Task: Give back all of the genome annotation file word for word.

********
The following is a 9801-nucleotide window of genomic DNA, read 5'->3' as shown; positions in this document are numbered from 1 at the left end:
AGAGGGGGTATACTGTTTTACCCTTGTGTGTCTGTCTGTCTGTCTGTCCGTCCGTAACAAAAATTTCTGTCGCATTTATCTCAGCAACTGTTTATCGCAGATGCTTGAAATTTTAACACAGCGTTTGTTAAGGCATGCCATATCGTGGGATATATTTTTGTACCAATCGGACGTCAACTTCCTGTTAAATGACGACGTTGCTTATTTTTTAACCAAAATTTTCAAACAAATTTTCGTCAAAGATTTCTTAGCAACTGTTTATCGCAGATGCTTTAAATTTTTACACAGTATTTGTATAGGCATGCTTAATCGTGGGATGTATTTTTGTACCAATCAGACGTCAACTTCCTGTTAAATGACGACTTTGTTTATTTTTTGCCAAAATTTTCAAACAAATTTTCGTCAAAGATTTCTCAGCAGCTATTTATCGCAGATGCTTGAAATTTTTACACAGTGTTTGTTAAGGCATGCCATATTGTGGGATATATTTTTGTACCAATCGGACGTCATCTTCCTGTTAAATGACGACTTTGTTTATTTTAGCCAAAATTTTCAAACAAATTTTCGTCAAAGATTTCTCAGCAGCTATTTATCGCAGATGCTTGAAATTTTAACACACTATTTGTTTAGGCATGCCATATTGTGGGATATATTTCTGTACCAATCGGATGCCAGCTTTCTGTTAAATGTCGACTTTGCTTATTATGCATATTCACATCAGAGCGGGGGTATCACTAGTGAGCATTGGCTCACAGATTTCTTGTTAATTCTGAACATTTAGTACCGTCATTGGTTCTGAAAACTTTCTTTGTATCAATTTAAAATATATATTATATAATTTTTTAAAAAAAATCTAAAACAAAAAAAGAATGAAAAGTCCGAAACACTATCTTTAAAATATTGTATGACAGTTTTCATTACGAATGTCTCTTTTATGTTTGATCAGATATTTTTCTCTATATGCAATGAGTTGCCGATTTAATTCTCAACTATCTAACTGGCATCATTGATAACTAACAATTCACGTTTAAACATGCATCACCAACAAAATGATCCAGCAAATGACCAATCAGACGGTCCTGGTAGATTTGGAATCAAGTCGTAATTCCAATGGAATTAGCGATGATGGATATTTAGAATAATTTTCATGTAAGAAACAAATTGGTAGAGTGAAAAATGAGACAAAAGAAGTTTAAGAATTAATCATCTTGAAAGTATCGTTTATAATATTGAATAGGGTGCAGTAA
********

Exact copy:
The following is a 9801-nucleotide window of genomic DNA, read 5'->3' as shown; positions in this document are numbered from 1 at the left end:
AGAGGGGGTATACTGTTTTACCCTTGTGTGTCTGTCTGTCTGTCTGTCCGTCCGTAACAAAAATTTCTGTCGCATTTATCTCAGCAACTGTTTATCGCAGATGCTTGAAATTTTAACACAGCGTTTGTTAAGGCATGCCATATCGTGGGATATATTTTTGTACCAATCGGACGTCAACTTCCTGTTAAATGACGACGTTGCTTATTTTTTAACCAAAATTTTCAAACAAATTTTCGTCAAAGATTTCTTAGCAACTGTTTATCGCAGATGCTTTAAATTTTTACACAGTATTTGTATAGGCATGCTTAATCGTGGGATGTATTTTTGTACCAATCAGACGTCAACTTCCTGTTAAATGACGACTTTGTTTATTTTTTGCCAAAATTTTCAAACAAATTTTCGTCAAAGATTTCTCAGCAGCTATTTATCGCAGATGCTTGAAATTTTTACACAGTGTTTGTTAAGGCATGCCATATTGTGGGATATATTTTTGTACCAATCGGACGTCATCTTCCTGTTAAATGACGACTTTGTTTATTTTAGCCAAAATTTTCAAACAAATTTTCGTCAAAGATTTCTCAGCAGCTATTTATCGCAGATGCTTGAAATTTTAACACACTATTTGTTTAGGCATGCCATATTGTGGGATATATTTCTGTACCAATCGGATGCCAGCTTTCTGTTAAATGTCGACTTTGCTTATTATGCATATTCACATCAGAGCGGGGGTATCACTAGTGAGCATTGGCTCACAGATTTCTTGTTAATTCTGAACATTTAGTACCGTCATTGGTTCTGAAAACTTTCTTTGTATCAATTTAAAATATATATTATATAATTTTTTAAAAAAAATCTAAAACAAAAAAAGAATGAAAAGTCCGAAACACTATCTTTAAAATATTGTATGACAGTTTTCATTACGAATGTCTCTTTTATGTTTGATCAGATATTTTTCTCTATATGCAATGAGTTGCCGATTTAATTCTCAACTATCTAACTGGCATCATTGATAACTAACAATTCACGTTTAAACATGCATCACCAACAAAATGATCCAGCAAATGACCAATCAGACGGTCCTGGTAGATTTGGAATCAAGTCGTAATTCCAATGGAATTAGCGATGATGGATATTTAGAATAATTTTCATGTAAGAAACAAATTGGTAGAGTGAAAAATGAGACAAAAGAAGTTTAAGAATTAATCATCTTGAAAGTATCGTTTATAATATTGAATAGGGTGCAGTAA